I’m dating someone who’s super insecure. How can I help them get to the point where they’re not always worried or insecure about everything?
- 17 year old male
The very first thing I’d like to tell you is that it is NOT your responsibility. That sounds harsh, I know, but I want you to understand that you are in no way obligated to “fix” this problem. And the truth is, you probably can’t. Not by yourself anyway. Anything you do to help you Significant Other (SO) needs to come from a place of love and not from obligation or the idea this is a project you must complete. I’m not saying you feel that way, but it’s important for you and your mental well-being to understand your motivations and your limits.
You might already know this, but I feel like it has to be said: your SO didn’t develop low self-esteem and insecurity overnight, and they certainly won’t increase their self-esteem quickly either. There are many reasons they might be insecure that can range from mental/emotional abuse at home, being bullied at school, and even mental illness. One person alone isn’t equipped to combat those overwhelming factors, so please be realistic in your expectations of what you can do.
One thing you should NOT do is get frustrated with your SO about their insecurity. This will only make their concerns more valid. It can be frustrating to feel like you’re constantly validating someone else, but if you want to help them you’ll keep that to yourself. If it really becomes a problem, talk to them calmly and rationally about your concerns, but once again, do it from a place of love. Anger, frustration, disgust will only be a confirmation of the voices in their head telling them they aren’t good enough and never will be.
This goes along with the last bit, but DON’T point out all the times they’re displaying low self-esteem. They don’t need reinforcement of the fact they have low self-esteem. They are brutally aware of it every waking second of their life. (I’m speaking from experience here.)
So what can you do? First and foremost, offer compliments and reassurance when the time is appropriate. You certainly don’t need to spend every minute of your time together telling them how wonderful they are, but these little things can go a long way in helping them to see the value in themselves. Let them know you’re happy to see them, value their input, find them attractive, enjoy your conversations together. Show up at their events if they play sports or joined the chess club. Let them know through your actions that you value them, what they do, and are there to support them.
If there are problems at home, especially those that are contributing to their insecurity, listen to what they tell you about that situation and offer words of support. Let them know you believe the opposite of what is being said about their worth, or that you support them through whatever family troubles they are dealing with. Just having someone there to listen to them and be there can mean a lot to a person who feels like they have no one to lean on.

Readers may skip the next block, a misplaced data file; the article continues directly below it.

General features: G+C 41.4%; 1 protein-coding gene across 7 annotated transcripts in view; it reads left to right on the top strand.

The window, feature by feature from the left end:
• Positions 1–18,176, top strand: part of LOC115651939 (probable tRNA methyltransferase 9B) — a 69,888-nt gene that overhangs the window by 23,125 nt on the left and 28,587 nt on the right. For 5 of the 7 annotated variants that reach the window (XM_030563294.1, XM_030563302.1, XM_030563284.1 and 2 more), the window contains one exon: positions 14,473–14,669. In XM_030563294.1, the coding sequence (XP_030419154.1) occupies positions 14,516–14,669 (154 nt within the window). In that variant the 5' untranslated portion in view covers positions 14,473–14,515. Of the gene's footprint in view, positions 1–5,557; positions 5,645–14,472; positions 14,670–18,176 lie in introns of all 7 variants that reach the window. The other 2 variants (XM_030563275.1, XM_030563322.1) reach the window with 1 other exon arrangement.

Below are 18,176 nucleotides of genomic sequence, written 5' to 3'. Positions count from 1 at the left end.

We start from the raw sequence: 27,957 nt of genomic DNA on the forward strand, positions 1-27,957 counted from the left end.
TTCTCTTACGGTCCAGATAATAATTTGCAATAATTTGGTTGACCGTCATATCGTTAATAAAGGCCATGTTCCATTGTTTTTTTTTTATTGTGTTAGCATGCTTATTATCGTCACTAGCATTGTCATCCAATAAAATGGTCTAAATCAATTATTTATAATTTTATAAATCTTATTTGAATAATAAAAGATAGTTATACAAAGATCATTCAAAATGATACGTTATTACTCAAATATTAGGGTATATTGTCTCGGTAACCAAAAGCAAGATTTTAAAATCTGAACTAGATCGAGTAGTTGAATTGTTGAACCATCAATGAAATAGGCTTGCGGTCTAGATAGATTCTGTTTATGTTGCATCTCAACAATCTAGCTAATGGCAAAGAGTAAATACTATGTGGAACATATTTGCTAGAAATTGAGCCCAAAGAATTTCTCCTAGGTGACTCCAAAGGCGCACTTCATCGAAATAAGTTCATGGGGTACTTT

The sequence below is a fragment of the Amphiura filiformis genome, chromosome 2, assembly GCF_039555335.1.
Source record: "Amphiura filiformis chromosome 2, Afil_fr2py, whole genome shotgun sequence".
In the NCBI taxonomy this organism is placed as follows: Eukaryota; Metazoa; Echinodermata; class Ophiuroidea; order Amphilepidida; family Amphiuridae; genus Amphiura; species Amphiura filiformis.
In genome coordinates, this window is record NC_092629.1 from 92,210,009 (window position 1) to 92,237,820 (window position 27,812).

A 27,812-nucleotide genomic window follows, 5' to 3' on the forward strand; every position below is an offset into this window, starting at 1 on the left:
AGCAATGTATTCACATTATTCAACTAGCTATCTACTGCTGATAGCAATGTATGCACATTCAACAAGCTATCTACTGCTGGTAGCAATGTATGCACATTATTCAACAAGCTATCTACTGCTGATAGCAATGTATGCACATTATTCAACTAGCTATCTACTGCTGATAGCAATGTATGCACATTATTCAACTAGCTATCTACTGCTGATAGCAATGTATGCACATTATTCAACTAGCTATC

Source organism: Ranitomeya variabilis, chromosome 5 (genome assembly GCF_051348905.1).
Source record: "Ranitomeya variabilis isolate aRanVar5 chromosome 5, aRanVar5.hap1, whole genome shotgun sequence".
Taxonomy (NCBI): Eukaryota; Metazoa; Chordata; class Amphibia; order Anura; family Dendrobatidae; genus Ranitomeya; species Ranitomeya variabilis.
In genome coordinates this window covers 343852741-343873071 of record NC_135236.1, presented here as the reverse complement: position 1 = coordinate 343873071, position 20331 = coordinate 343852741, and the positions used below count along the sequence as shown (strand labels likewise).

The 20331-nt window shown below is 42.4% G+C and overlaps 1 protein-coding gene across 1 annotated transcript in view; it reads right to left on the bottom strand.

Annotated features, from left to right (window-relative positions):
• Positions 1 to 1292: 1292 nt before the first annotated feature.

If the school atmosphere is compounding these feelings of insecurity, once again, all you can do is be there for them. Visibly being by their side, being proud of your relationship, and standing by them when the world wants to beat them down will help them see that not everyone is against them.
If possible, encourage them to develop friendships that also support and validate them. This one is tricky because it isn’t your job, nor your place, to decide who they should and shouldn’t be friends with. Becoming a controlling partner will NOT help them develop healthy self-esteem. In fact, the opposite will happen. But if you can do so respectfully, taking into consideration your SO’s feelings and needs, then I’d say gentle encouragement is okay. And if they don’t agree with it, let it go. They choose their friends, not you.
And if they already have friends that validate them in healthy relationships, be sure not to impede that with your own. Yes, a romantic relationship is important in many people’s lives, but friendships are just as necessary.
I hope some of this helps. And I hope you understand you can’t fix everything overnight. I had low self-esteem as a teen and it took years for me to feel comfortable and proud in my own skin. I still battle the voices in my head saying I’m not enough. It’s a process, but if you can be one positive step in that process for your SO then I send you my love and positivity.
About The Author: Jennifer Austin is a YA author, mother of 5, and failing housewife. (I'll get to those dishes, I swear it!) When she's not raising kids and writing badass females in space she's . . . well, she's reading about badass females wherever they can be found. Check her out on Twitter (@jlaustin13) where she tweets about writing, politics, YA books, and random thoughts that pop in her head.
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A final note: We are strong believers in the power of therapy. We know that this isn't a realistic option for every teenager, since some of you might not have the parental support or extra income necessary to make this happen. But, if possible, please consider therapy. Many of the adults you respect most have benefited from therapy, and it's likely that you will too. There's no shame in getting support. You deserve it.